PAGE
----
No. 20312.

437 F.2d 1212 (1971)

UNITED STATES of America, Appellee, v. Henry GOLEMBIEWSKI, Appellant.

United States Court of Appeals, Eighth Circuit.

January 21, 1971.

Attorney(s) appearing for the Case

John L. Moore, Texarkana, Ark., for appellant.

Bethel B. Larey, U. S. Atty., James A. Gutensohn, Asst. U. S. Atty., Fort Smith, Ark., for appellee.

Before VAN OOSTERHOUT and HEANEY, Circuit Judges, and HANSON, District Judge.

VAN OOSTERHOUT, Circuit Judge.

Defendant Golembiewski has taken this timely appeal from his conviction by a jury and the resulting sentence on a grand jury indictment charging violation of 18 U.S.C.A. § 2312 — the National Motor Vehicle Theft Act. Defendant and a companion, Mr. Ramos, were driving from Chicago to Laredo, Texas, in a Ford automobile which the evidence, received without objection and not contradicted, shows was owned by Bernard F. Meyers of Oak Park, Illinois, and which was stolen on April 10, 1969.

On April 17, 1969, the Ford automobile, then being driven by Mr. Ramos, with the defendant as an occupant, was stopped by Trooper Neel near Hope, Arkansas. Ramos was placed under arrest for illegally passing a school bus. The sufficiency of the evidence to support the conviction has not been challenged in the trial court or here except with respect to the Fourth Amendment issue hereinafter discussed. Consequently, a detailed discussion of the evidence is not essential.

The sole issue presented for review is whether the trial court erred in failing to suppress certain evidence offered and received at the trial on the ground that such evidence was illegally seized from the car occupied by the defendant in violation of Fourth Amendment rights.

Defendant contends two distinct illegal searches were made of the car. The first took place when Trooper Neel first placed Ramos under arrest for illegally passing the school bus. At that time Trooper Neel took the car identification from the identification plate located on the dash of the car. There is no evidence that the officer had to enter the car to take the number. It was in plain view of the officer as he went up to the car to arrest the driver.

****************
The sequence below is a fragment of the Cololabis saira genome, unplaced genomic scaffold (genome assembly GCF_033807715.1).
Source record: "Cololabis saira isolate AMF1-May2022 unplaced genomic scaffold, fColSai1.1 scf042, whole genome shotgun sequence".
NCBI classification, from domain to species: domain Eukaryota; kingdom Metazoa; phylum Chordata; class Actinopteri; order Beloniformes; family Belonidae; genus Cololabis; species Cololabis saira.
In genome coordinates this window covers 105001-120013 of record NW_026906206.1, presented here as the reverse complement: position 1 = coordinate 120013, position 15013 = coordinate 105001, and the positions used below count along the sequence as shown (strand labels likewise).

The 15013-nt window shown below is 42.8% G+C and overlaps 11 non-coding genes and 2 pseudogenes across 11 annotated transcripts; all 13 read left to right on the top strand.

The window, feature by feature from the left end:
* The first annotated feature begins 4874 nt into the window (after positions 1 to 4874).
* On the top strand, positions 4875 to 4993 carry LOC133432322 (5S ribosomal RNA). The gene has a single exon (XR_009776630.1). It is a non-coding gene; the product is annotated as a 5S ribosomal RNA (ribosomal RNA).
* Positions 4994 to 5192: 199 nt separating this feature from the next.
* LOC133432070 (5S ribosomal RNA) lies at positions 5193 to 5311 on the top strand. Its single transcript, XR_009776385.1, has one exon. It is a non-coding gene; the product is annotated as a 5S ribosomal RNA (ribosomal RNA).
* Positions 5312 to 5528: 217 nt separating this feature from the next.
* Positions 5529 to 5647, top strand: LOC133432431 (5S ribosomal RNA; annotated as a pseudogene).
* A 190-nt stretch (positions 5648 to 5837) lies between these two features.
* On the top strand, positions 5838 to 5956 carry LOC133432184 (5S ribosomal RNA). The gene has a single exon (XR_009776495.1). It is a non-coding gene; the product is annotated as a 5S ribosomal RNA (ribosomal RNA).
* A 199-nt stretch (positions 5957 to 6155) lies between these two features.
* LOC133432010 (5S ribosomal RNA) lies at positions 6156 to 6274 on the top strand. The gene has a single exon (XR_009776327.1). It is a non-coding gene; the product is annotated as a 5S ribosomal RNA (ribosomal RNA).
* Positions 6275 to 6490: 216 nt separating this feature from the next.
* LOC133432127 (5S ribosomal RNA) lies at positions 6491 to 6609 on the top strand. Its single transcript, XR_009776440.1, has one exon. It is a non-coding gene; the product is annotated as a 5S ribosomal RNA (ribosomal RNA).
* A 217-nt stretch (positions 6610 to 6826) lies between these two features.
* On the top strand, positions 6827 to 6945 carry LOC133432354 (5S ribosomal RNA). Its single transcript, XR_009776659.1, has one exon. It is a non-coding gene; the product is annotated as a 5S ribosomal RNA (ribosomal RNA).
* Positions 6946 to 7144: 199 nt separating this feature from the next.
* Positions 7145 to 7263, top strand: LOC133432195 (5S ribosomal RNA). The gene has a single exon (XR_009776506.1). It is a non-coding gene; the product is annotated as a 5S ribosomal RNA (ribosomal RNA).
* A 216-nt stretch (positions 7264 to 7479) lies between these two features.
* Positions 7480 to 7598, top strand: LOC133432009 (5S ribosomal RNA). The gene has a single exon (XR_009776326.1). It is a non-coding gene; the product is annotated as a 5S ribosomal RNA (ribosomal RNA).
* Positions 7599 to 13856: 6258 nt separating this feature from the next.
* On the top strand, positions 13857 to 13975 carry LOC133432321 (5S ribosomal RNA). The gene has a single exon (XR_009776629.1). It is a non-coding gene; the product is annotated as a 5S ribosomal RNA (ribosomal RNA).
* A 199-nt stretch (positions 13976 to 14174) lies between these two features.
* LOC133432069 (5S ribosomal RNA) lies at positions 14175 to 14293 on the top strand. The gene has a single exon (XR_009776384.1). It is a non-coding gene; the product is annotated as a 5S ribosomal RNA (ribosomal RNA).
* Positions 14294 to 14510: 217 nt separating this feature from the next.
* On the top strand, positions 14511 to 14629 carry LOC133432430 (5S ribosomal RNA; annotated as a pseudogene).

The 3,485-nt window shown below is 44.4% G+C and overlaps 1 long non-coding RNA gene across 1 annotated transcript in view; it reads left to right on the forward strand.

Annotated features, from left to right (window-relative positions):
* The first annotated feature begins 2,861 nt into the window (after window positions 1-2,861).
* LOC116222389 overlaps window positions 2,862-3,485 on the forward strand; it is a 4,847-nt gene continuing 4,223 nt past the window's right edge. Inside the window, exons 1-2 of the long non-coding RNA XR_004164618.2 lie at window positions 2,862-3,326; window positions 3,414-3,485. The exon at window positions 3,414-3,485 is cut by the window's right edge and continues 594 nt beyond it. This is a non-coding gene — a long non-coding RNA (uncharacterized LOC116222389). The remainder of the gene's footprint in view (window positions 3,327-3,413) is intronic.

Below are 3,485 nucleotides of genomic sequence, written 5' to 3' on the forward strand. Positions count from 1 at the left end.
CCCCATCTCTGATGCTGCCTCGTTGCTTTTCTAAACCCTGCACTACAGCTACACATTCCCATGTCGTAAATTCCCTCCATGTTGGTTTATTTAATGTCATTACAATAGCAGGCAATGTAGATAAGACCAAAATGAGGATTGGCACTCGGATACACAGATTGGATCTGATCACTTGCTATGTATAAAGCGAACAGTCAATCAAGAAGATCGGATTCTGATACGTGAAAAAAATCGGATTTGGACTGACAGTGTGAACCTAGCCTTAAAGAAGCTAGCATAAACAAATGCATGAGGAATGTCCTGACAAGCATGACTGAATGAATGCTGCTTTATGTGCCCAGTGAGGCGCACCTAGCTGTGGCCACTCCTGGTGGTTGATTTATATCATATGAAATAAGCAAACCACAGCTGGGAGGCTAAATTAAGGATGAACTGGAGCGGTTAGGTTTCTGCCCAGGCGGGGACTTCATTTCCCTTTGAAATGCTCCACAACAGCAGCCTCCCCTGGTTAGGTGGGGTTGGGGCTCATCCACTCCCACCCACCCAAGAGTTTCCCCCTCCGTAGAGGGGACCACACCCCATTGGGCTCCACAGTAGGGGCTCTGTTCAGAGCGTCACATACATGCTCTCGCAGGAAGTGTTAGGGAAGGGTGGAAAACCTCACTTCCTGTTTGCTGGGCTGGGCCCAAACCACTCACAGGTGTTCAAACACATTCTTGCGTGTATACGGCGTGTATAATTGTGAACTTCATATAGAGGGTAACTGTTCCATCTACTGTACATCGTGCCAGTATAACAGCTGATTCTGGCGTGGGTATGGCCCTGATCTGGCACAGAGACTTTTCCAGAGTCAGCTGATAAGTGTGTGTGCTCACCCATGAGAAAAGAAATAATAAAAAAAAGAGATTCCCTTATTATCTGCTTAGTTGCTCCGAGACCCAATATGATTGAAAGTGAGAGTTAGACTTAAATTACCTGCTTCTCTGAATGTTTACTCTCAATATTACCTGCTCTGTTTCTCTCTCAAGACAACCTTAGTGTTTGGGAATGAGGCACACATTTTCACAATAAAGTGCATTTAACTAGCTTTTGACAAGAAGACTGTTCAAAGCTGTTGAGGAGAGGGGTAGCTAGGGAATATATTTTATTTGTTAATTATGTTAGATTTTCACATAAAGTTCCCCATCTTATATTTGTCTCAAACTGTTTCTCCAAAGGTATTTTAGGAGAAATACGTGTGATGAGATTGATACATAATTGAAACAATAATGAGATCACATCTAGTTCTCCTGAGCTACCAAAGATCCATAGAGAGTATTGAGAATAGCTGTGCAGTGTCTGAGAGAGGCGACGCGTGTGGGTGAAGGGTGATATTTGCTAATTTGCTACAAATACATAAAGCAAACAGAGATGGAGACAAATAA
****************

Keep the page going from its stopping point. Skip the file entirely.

In Harris v. United States, 390 U.S. 234, 236, 88 S.Ct. 992, 993, 19 L.Ed.2d 1067, the Court holds:

"It has long been settled that objects falling in the plain view of an officer who has a right to be in the position to have that view are subject to seizure and may be introduced in evidence."

The officer at the time observed that the car bore expired Texas license plates which bore evidence of having been removed from the car. This information was obtained from examination of items in plain view. Defendant made no objection to the reception of the foregoing evidence and made no motion to suppress such evidence. We are satisfied that all of the evidence just referred to was admissible under the plain view rule.

Ramos, who was driving the car, was ordered to follow the officer to the sheriff's office at Hope to post bond for the traffic offense. Defendant accompanied Ramos.

The officer, after obtaining the identification number, submitted it by his car radio to patrol headquarters for transmission to the National Crime Information Center. While defendant and Ramos were at the sheriff's office to arrange bond the report was received that the car bearing the reported identification number had been stolen. Defendant and Ramos were immediately arrested on the stolen vehicle charge. The F.B.I. was notified. Agent Weis reported immediately to the sheriff's office. After the information available had been given him, Agent Weis and officer Neel made what is called the second search of the car. The car was then located, parked near the sheriff's office. The search revealed that the ignition switch was loose and was likely a replacement switch, and that the key did not open the door as original ignition keys do. They also found the Illinois license plate to the car issued to owner Meyers under the front seat.

When objection was made to the reception of evidence acquired by the second search, a suppression hearing was held out of the presence of the jury. The court held the evidence admissible upon the basis the defendant lacked standing to suppress the evidence. There is authority that the court erred in placing its ruling upon standing. See Glisson v. United States, 5 Cir., 406 F.2d 423, 425-426; Simpson v. United States, 10 Cir., 346 F.2d 291.

We do not base our affirmance on the ground relied upon by the trial court but rather upon the basis that the court reached the right result for a different reason.

Subsequent to the trial court's decision and subsequent to the Glisson and Simpson decisions, the Supreme Court handed down its decision in Chambers v. Maroney, 399 U.S. 42, 90 S.Ct. 1975, 26 L.Ed.2d 419. The Court in that case points out that the right to search a car rests upon a different and more liberal basis than the search of a house, and also holds that the right to search an automobile proceeds on a theory wholly different from that justifying the search incident to an arrest. The Court quotes with approval from Carroll v. United States, 267 U.S. 132, 45 S.Ct. 280, 69 L.Ed. 543, as follows: